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Building a customer-centric culture is more challenging than you might initially think. But every organization has the ability to build a strong customer-centric culture- and it doesn’t have to be complex.

The business environment is never static. The economy inevitably goes through boom and bust cycles. Disruptors, emerging trends and unexpected events — like a pandemic, for example — can throw a wrench in your carefully thought-out strategy. But there’s one thing that propels successful organizations through the external ups and downs that are largely outside of their control. And that one thing is something they absolutely can control: building and maintaining a customer-centric, mission-driven culture.

What Is A Customer Centric Culture?

A company that puts the customers experience and satisfaction at the core of every decision and activity, has a customer-centric culture. The employees know that customer satisfaction is the responsibility of everyone in the organization. They support the sales team to enhance customer interactions. The company also seeks feedback from clients and shares it with the team to increase personalization of the customer experience.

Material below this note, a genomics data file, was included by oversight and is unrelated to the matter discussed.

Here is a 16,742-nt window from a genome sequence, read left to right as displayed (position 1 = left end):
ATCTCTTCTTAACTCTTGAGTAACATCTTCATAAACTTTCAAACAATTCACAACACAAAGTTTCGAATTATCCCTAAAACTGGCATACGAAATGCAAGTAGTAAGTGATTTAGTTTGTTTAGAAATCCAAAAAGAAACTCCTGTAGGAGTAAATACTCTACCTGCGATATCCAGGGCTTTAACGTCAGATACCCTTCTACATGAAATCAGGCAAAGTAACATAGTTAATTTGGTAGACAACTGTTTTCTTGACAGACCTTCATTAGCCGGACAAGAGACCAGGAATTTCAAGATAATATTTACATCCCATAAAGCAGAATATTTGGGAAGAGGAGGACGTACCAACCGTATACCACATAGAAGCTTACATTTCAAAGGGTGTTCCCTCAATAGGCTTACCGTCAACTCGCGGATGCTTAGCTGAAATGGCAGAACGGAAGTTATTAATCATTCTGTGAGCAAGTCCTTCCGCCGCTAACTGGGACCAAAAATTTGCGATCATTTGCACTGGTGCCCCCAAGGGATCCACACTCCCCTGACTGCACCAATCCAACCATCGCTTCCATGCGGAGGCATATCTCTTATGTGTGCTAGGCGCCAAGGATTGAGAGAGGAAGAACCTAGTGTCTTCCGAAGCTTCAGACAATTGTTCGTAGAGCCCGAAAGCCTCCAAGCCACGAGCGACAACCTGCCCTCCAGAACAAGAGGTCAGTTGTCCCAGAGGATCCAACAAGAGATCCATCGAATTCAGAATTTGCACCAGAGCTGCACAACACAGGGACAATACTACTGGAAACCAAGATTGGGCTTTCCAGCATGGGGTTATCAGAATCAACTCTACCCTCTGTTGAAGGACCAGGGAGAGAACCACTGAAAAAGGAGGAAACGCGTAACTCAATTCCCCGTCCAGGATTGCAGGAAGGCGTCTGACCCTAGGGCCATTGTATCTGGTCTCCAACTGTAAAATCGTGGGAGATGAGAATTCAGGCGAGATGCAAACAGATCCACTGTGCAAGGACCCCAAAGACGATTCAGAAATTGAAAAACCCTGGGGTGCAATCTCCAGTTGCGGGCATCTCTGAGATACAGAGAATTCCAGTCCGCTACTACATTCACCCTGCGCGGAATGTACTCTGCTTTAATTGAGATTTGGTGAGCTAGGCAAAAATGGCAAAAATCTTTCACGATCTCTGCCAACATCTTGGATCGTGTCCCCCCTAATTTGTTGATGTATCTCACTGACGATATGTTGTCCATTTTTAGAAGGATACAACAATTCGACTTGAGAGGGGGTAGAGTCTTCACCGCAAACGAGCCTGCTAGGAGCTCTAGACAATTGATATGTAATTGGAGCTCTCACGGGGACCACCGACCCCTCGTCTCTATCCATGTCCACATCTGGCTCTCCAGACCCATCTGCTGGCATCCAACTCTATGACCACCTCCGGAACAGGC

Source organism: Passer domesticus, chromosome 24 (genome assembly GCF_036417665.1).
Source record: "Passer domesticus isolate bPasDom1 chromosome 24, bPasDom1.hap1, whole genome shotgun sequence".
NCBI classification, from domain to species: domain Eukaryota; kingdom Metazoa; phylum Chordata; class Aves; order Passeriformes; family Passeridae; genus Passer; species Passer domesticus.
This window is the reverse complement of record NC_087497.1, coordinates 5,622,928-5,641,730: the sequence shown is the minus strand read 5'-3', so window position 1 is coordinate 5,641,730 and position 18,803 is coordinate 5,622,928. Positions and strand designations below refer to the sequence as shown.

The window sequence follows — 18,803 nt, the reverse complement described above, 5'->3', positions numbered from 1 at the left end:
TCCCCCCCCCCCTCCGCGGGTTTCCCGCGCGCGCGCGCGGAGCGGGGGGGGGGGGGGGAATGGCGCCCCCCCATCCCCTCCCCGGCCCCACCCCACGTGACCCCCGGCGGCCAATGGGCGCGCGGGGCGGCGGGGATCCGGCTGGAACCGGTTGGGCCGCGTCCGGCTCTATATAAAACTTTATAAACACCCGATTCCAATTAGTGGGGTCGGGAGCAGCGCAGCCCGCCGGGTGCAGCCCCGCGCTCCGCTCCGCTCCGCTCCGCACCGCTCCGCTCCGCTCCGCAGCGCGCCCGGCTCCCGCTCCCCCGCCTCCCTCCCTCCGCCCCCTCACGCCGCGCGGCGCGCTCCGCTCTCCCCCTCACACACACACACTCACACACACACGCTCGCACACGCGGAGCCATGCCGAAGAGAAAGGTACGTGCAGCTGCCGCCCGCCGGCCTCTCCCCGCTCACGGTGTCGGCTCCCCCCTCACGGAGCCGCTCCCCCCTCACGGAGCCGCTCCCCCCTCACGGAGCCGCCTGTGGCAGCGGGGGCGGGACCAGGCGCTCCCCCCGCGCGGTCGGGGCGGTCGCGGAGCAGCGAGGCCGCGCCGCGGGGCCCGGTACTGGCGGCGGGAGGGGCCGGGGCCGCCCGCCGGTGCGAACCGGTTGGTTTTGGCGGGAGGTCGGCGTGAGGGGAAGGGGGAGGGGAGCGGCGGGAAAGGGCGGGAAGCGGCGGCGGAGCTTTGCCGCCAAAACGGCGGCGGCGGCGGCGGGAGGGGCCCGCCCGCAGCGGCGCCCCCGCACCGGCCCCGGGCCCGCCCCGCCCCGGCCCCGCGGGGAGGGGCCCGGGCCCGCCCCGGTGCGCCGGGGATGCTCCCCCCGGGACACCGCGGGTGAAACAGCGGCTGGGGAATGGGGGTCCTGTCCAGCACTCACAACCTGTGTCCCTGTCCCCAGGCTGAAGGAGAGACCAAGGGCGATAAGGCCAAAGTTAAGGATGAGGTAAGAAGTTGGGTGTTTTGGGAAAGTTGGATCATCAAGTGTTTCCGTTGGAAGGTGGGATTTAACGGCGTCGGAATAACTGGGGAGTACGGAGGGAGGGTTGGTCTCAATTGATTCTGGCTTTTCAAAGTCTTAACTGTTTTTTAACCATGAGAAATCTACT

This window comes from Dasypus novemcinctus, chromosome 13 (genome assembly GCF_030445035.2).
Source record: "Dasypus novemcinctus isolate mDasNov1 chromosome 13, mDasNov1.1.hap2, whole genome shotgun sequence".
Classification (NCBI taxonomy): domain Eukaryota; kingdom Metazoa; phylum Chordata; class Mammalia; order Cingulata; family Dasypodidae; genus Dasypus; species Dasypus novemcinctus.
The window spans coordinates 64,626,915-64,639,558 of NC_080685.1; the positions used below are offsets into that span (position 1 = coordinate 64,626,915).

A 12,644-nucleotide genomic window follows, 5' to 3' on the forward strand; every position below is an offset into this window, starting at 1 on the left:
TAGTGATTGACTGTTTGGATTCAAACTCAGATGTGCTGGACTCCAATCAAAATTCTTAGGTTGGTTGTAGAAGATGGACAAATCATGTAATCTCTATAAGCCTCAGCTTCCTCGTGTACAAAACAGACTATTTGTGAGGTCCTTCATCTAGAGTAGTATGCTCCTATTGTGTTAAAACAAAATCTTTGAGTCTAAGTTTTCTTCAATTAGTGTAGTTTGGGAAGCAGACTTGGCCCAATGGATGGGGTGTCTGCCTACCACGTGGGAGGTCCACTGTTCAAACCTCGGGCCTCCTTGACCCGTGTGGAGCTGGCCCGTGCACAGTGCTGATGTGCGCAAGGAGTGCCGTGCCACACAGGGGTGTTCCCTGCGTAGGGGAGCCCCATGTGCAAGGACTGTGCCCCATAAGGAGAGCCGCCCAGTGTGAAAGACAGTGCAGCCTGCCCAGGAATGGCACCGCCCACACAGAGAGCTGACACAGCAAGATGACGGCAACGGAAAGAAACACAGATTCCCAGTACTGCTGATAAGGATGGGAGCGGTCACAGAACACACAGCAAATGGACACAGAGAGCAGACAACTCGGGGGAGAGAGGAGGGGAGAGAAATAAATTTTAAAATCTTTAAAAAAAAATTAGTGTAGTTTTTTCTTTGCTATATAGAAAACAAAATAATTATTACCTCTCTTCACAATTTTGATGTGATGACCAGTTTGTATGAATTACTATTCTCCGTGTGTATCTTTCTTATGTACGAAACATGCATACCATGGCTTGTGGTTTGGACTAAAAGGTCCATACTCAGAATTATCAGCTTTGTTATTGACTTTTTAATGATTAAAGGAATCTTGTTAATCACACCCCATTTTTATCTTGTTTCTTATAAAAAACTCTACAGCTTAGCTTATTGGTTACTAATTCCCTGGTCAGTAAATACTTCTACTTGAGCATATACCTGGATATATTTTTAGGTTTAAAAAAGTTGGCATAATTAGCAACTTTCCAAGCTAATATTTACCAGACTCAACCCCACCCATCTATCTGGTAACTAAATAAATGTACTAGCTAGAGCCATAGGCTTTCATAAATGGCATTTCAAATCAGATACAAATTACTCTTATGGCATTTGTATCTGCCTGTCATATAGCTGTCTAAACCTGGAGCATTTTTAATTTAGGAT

A strong, vibrant customer-centric culture is an organic and natural strength that cannot be compromised. That’s why you’ll see that the most productive, growing organizations spend a lot of time leveraging this innate competitive advantage. It’s integral to their success, and it’s one of the secrets to high-performance leadership in tough times.

But knowing how important it is to have a customer-centric strategy and being able to build customer-centricity into your culture are two different things. In fact, many organizations find it really challenging.

What Gets in the Way of a Customer-Centric Culture

Most businesses like to say they’re customer-centric, but in many cases, it only applies to a specific function or department, like sales or customer service. Even then, we often see that there’s really a product-focused or sales-driven mindset that’s influencing how people behave. This hints at why building a customer-centric culture is more challenging than you might initially think.